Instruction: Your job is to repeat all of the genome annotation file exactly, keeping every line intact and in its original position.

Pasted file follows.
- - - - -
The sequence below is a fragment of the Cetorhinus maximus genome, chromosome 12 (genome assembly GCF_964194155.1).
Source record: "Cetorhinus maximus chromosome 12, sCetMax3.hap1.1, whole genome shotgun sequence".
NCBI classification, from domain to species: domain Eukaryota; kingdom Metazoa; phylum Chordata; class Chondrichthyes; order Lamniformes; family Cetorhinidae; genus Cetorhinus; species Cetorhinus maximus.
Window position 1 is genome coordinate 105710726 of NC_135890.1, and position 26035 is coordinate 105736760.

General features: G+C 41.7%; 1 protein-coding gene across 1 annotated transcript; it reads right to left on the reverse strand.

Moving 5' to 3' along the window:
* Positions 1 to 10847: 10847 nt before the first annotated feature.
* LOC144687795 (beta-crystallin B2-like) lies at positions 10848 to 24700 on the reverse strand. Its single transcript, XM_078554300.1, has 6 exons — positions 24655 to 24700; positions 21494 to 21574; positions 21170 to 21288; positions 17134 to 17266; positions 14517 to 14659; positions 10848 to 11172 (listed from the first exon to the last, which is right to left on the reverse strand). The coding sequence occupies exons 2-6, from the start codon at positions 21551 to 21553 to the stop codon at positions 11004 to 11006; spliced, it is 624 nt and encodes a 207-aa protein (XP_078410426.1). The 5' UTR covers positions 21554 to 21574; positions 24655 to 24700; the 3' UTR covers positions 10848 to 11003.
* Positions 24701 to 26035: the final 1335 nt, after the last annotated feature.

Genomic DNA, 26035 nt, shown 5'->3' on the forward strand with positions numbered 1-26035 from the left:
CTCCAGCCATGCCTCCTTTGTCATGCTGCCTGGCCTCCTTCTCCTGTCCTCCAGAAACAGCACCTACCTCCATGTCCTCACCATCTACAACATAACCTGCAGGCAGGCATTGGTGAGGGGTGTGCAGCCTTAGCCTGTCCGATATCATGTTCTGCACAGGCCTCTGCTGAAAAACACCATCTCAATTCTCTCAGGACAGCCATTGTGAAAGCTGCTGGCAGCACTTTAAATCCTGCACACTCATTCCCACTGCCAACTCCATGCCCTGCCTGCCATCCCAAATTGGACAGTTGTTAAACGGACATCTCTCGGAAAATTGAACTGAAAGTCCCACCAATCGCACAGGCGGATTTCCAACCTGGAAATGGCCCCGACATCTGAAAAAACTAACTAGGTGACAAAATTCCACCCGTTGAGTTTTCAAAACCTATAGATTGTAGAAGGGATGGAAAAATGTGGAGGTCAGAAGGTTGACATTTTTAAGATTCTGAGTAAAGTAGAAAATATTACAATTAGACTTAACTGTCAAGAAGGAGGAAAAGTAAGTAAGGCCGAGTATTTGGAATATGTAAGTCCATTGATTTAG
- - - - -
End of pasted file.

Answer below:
The sequence below is a fragment of the Cetorhinus maximus genome, chromosome 12 (genome assembly GCF_964194155.1).
Source record: "Cetorhinus maximus chromosome 12, sCetMax3.hap1.1, whole genome shotgun sequence".
NCBI classification, from domain to species: domain Eukaryota; kingdom Metazoa; phylum Chordata; class Chondrichthyes; order Lamniformes; family Cetorhinidae; genus Cetorhinus; species Cetorhinus maximus.
Window position 1 is genome coordinate 105710726 of NC_135890.1, and position 26035 is coordinate 105736760.

General features: G+C 41.7%; 1 protein-coding gene across 1 annotated transcript; it reads right to left on the reverse strand.

Moving 5' to 3' along the window:
* Positions 1 to 10847: 10847 nt before the first annotated feature.
* LOC144687795 (beta-crystallin B2-like) lies at positions 10848 to 24700 on the reverse strand. Its single transcript, XM_078554300.1, has 6 exons — positions 24655 to 24700; positions 21494 to 21574; positions 21170 to 21288; positions 17134 to 17266; positions 14517 to 14659; positions 10848 to 11172 (listed from the first exon to the last, which is right to left on the reverse strand). The coding sequence occupies exons 2-6, from the start codon at positions 21551 to 21553 to the stop codon at positions 11004 to 11006; spliced, it is 624 nt and encodes a 207-aa protein (XP_078410426.1). The 5' UTR covers positions 21554 to 21574; positions 24655 to 24700; the 3' UTR covers positions 10848 to 11003.
* Positions 24701 to 26035: the final 1335 nt, after the last annotated feature.

Genomic DNA, 26035 nt, shown 5'->3' on the forward strand with positions numbered 1-26035 from the left:
CTCCAGCCATGCCTCCTTTGTCATGCTGCCTGGCCTCCTTCTCCTGTCCTCCAGAAACAGCACCTACCTCCATGTCCTCACCATCTACAACATAACCTGCAGGCAGGCATTGGTGAGGGGTGTGCAGCCTTAGCCTGTCCGATATCATGTTCTGCACAGGCCTCTGCTGAAAAACACCATCTCAATTCTCTCAGGACAGCCATTGTGAAAGCTGCTGGCAGCACTTTAAATCCTGCACACTCATTCCCACTGCCAACTCCATGCCCTGCCTGCCATCCCAAATTGGACAGTTGTTAAACGGACATCTCTCGGAAAATTGAACTGAAAGTCCCACCAATCGCACAGGCGGATTTCCAACCTGGAAATGGCCCCGACATCTGAAAAAACTAACTAGGTGACAAAATTCCACCCGTTGAGTTTTCAAAACCTATAGATTGTAGAAGGGATGGAAAAATGTGGAGGTCAGAAGGTTGACATTTTTAAGATTCTGAGTAAAGTAGAAAATATTACAATTAGACTTAACTGTCAAGAAGGAGGAAAAGTAAGTAAGGCCGAGTATTTGGAATATGTAAGTCCATTGATTTAG